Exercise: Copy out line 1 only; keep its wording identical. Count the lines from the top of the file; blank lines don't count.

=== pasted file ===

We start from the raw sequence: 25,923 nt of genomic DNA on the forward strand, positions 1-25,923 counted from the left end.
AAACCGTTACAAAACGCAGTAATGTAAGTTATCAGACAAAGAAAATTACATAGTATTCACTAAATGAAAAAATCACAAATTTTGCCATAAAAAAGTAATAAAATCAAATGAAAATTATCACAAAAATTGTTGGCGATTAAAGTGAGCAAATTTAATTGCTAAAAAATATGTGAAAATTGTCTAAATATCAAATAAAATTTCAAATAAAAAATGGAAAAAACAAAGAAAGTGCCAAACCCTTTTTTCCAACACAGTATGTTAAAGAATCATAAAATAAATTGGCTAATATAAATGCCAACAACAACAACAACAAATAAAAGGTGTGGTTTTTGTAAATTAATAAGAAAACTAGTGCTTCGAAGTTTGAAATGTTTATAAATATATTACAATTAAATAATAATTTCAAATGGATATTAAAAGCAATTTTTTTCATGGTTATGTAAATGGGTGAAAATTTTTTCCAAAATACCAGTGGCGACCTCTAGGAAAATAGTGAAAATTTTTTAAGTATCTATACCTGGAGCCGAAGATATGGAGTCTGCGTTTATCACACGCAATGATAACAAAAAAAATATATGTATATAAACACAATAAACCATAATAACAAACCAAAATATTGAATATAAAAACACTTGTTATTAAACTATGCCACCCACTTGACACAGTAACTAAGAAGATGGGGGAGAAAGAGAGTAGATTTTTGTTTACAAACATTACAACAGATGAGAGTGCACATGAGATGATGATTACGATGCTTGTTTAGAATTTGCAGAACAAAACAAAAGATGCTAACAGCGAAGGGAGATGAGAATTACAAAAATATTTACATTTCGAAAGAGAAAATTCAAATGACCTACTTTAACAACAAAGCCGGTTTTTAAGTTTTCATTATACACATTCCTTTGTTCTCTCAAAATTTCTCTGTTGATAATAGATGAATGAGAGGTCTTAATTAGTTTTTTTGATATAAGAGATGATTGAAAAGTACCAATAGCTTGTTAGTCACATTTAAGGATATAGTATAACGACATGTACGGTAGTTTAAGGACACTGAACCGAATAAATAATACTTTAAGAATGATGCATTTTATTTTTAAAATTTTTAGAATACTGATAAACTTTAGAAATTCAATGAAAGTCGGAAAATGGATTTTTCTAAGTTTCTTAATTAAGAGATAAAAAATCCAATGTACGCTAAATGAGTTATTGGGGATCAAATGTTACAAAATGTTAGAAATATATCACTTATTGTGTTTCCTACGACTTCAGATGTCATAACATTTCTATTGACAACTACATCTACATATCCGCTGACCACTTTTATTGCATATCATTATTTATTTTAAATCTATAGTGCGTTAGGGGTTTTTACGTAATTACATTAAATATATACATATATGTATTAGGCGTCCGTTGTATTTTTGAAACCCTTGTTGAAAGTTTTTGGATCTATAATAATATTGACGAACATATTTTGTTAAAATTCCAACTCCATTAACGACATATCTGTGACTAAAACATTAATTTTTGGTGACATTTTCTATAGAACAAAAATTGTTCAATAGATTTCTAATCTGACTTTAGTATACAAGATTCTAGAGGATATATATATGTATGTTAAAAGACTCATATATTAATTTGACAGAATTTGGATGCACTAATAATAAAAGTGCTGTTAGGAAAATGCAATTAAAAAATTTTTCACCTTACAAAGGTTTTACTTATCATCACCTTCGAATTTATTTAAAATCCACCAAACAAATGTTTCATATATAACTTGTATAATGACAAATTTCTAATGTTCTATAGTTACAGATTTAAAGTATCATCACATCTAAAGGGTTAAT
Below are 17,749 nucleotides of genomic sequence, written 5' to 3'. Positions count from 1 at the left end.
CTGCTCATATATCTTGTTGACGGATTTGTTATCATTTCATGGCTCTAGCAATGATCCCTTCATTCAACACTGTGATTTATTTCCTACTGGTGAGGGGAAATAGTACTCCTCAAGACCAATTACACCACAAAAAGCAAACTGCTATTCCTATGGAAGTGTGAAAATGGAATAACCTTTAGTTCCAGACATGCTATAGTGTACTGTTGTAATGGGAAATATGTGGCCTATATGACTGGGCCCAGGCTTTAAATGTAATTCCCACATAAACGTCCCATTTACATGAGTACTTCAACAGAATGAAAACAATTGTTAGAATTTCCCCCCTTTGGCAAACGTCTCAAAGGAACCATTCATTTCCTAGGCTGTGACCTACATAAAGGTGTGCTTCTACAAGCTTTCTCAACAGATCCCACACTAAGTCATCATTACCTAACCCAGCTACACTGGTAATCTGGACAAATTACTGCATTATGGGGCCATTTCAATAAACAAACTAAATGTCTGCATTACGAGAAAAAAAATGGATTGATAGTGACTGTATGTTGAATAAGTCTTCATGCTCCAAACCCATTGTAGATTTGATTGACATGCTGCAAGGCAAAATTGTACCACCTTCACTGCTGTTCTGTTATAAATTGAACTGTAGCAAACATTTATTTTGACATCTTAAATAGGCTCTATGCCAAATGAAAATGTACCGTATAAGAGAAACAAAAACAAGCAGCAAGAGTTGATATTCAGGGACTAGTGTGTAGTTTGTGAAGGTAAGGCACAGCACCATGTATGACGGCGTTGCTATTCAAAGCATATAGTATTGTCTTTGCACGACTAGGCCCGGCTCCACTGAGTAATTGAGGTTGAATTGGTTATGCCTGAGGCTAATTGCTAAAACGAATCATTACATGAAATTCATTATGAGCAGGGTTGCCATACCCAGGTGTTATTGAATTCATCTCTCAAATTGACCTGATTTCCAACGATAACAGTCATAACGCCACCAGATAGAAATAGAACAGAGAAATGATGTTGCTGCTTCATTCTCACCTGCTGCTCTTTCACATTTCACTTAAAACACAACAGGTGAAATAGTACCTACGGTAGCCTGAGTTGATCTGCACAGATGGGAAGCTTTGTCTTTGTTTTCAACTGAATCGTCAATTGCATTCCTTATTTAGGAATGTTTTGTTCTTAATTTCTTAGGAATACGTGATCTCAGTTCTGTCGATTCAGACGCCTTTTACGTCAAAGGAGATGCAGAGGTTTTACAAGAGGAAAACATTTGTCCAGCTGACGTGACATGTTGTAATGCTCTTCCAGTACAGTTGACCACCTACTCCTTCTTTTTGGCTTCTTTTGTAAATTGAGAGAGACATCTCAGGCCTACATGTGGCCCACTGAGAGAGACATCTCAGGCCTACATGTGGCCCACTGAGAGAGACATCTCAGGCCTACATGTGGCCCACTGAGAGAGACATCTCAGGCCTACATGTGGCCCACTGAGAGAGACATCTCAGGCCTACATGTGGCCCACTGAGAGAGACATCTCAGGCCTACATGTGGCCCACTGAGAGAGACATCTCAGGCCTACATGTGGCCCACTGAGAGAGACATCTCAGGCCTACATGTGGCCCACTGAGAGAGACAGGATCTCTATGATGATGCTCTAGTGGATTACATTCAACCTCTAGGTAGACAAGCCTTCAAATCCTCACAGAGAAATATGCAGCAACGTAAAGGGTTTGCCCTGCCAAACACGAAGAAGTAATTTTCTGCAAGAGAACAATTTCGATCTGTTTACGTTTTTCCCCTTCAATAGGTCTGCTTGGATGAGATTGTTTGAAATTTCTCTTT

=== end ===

We start from the raw sequence: 25,923 nt of genomic DNA on the forward strand, positions 1-25,923 counted from the left end.